This time, I am using the same title with reference to someone else. Not another woman, though. But a group of young ministers who do not cease to amaze, if not amuse, me. The series of reflections on the EDSA Revolution Anniversary last month and the resurgence of heated discussion on facebook group related to the Convention of Philippine Baptist Churches (CPBC) and Convention Baptist Ministers Association (CBMA) have influenced my decision to feature this group on my blog.
In the Philippine history of struggles for change, after the euphoria of EDSA Revolution, there was resurgence of some unrest. Both political and military enmity resumed once more in the Cory government. A group of young military officers emerged looking for a coherent ideology. Using anti-American rhetoric, they claimed to lead an underground movement to overthrow then President Corazon Aquino and the system she represented. They were known as the Young Officers Union (YOU).
Their shadowy existence raised speculations. Some dismissed them as public relations creation of the better-known Reform the Armed Forces Movement (RAM). At that time RAM’s image appeared to be tarnished because of links to discredited politicians. Others claimed the group broke with the famed Gregorio Honasan and other movement leaders for their indecisiveness and close alliance with opposition politicians. Some even believed YOU has adopted the organizational structure of the outlawed Communist Party of the Philippines as manifested in their activities and even press statements alluding to “American imperialism” and the Aquino “puppet regime“.
In 1989, they captured national spotlight when staging a nine-day siege of the Makati business district. Since then they were taken seriously to the extent of offering a bounty for the arrest of seven renegade officers identified as YOU leaders.
In my article on movement for change in the Convention of Philippine Baptist Churches (CPBC), I made mentioned about the progressive pastors and seminarians in 1980’s who participated in the struggle against dictatorship, some made alliances with lay leaders that wanted changes in the CPBC. Also a group of seminarians in Panay in 2000 who staged a protest for some reform in their institution. Of course, there may be others before or after them. Then emerged the movement of young ministers in Negros who dared to challenge the status quo perpetuated by influential ruling group. In 2006, they showed their consolidated strength by daring to challenge the veteran leadership in Negros and foretasted success when they captured the leadership in Kasapulanan.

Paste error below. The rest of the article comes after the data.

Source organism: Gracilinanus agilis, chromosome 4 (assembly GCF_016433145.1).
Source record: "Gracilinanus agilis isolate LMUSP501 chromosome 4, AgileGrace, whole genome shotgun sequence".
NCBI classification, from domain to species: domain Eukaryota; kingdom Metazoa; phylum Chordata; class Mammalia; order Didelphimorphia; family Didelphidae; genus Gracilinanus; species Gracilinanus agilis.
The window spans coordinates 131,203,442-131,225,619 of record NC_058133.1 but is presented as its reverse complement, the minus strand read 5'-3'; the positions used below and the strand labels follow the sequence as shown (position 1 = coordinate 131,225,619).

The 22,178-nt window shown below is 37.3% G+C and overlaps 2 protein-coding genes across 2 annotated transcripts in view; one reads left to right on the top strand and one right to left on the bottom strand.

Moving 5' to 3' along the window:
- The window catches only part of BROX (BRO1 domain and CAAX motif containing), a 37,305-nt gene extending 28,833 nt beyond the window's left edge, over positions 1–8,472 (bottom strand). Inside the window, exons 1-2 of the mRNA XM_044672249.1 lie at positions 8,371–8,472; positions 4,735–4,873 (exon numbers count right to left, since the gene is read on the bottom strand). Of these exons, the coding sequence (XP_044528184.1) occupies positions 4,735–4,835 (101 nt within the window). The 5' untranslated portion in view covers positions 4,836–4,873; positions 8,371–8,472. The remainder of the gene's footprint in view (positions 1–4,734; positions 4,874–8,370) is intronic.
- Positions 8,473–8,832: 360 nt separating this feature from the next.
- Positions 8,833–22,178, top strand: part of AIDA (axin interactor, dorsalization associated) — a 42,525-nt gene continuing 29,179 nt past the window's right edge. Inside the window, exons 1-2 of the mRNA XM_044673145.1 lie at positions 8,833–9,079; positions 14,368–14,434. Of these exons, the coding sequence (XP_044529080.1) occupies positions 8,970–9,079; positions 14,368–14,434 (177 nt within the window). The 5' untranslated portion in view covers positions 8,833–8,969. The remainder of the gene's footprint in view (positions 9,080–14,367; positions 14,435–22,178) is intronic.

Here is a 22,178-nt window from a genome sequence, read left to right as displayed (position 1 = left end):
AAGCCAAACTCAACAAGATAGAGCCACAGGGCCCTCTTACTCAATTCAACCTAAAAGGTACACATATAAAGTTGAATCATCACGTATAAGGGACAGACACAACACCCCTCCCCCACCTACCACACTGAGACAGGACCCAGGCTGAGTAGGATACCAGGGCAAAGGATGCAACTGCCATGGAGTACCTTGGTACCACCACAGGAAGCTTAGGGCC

They called themselves Young Overseers Union (YOU) with immortalized slogan “Go for Change.” In varying degrees, they have sustained their movement and made their presence felt, most often, causing discomforts to those who want to perpetuate the status quo. Their battle cry “Go for change” continue to disturb the leadership.
While some veterans dismissed them as neophytes, other conservative leaders considered them trouble makers. However, they serve as inspiration to those who also want change. I came to know them through their former leader who was once a close friend of mine.